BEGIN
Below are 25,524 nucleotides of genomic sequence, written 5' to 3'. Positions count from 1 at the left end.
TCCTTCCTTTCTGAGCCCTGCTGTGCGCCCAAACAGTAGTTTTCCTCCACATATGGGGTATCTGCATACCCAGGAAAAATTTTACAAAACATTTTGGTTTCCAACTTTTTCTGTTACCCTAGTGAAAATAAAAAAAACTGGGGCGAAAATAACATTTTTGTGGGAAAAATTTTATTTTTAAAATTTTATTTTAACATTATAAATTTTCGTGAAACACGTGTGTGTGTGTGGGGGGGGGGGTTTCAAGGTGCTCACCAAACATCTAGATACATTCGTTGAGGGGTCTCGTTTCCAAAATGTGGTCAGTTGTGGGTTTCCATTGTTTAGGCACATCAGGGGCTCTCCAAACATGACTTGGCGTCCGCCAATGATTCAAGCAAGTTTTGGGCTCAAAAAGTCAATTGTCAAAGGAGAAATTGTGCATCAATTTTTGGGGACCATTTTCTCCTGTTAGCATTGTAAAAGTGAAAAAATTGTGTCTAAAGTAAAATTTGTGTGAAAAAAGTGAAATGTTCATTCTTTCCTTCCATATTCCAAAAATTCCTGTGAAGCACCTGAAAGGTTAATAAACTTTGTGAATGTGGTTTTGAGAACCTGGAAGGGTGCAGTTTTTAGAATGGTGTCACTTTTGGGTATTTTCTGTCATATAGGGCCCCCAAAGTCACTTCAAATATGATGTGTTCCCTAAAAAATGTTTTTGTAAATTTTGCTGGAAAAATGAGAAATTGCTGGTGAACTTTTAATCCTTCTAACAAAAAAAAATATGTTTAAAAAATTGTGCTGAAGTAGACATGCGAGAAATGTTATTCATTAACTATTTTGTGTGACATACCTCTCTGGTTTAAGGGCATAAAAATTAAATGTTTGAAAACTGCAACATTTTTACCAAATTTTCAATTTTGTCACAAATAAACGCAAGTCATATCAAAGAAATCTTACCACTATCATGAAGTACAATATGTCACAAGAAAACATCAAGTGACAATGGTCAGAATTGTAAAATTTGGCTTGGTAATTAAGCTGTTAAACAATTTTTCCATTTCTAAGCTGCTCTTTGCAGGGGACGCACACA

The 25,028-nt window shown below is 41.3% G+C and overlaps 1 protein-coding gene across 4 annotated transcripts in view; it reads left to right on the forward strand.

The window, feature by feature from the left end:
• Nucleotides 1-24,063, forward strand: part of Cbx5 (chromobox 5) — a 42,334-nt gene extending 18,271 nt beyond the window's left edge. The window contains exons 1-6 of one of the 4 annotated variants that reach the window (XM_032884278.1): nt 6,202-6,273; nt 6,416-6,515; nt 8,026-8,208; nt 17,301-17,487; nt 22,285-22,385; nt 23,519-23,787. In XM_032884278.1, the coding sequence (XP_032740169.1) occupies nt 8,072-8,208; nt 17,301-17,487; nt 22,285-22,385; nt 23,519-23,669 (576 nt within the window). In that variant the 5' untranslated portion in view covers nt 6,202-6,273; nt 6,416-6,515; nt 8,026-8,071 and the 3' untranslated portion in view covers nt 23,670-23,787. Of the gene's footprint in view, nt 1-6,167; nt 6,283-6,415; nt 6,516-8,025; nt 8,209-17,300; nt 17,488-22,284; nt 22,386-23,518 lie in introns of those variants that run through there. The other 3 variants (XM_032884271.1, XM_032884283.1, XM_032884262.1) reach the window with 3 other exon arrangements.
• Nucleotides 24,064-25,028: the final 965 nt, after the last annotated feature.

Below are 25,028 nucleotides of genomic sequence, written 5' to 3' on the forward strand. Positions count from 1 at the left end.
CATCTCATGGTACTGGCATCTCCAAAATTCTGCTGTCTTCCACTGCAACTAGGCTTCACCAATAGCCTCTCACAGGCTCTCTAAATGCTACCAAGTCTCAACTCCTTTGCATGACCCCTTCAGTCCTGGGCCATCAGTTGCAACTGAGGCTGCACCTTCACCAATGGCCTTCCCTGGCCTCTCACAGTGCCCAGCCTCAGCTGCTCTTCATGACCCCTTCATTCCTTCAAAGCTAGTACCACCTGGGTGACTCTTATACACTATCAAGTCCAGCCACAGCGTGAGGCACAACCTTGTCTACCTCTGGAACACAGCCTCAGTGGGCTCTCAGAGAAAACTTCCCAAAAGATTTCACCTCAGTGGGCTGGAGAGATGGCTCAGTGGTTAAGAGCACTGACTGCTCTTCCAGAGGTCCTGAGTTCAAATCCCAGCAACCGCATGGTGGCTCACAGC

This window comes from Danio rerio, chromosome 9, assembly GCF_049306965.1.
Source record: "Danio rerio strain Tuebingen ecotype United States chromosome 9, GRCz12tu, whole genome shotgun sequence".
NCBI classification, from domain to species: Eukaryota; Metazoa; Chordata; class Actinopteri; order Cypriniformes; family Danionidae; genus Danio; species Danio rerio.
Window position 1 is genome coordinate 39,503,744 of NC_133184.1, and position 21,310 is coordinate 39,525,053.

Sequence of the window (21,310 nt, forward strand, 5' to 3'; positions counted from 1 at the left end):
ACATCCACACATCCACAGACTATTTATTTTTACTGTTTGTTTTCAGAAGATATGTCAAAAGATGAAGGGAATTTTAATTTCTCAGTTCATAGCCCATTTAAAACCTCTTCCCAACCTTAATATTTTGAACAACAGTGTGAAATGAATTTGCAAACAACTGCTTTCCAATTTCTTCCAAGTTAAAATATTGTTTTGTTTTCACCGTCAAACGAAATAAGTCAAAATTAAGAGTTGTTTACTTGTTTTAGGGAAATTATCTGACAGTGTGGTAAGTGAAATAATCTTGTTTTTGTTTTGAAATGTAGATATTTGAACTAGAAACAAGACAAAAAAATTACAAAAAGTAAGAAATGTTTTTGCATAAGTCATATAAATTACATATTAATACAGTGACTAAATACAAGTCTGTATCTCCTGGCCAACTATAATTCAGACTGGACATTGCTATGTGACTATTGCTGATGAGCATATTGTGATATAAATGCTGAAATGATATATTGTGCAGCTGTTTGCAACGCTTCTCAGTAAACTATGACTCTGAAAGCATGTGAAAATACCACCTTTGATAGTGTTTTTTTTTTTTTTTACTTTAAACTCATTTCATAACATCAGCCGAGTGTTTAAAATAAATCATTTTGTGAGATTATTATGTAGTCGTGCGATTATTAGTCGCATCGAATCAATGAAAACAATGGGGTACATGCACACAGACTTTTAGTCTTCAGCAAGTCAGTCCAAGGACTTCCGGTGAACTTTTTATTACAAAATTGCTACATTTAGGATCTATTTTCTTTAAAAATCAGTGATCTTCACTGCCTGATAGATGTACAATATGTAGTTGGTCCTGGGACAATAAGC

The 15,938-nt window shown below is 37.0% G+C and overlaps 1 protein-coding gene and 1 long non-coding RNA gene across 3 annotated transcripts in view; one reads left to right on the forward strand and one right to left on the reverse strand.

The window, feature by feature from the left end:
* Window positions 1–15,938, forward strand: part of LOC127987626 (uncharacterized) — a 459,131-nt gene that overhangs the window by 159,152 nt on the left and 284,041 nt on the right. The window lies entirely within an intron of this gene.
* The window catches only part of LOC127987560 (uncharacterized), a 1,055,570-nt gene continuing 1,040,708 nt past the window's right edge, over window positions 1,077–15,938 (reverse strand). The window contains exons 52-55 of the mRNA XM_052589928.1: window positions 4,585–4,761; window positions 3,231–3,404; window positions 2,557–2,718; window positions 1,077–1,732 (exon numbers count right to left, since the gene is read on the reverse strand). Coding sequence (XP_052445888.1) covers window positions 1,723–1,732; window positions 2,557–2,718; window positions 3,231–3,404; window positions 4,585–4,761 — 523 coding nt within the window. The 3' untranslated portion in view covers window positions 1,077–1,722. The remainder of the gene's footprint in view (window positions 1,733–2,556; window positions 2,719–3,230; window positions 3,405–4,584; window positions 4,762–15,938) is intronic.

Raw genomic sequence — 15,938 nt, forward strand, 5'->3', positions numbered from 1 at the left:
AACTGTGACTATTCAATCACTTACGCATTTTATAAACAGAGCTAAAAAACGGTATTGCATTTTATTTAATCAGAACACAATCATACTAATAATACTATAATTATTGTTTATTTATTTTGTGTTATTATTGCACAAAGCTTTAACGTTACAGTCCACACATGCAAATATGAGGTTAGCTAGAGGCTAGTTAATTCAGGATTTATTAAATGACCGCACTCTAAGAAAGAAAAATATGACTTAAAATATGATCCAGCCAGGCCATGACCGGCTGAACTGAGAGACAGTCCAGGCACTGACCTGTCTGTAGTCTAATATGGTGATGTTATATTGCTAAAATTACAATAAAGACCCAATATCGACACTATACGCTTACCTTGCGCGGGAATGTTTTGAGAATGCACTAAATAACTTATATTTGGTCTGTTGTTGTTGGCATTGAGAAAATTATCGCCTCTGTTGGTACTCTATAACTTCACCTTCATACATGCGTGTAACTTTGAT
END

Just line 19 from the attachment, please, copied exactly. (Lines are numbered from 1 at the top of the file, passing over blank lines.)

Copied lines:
Raw genomic sequence — 15,938 nt, forward strand, 5'->3', positions numbered from 1 at the left: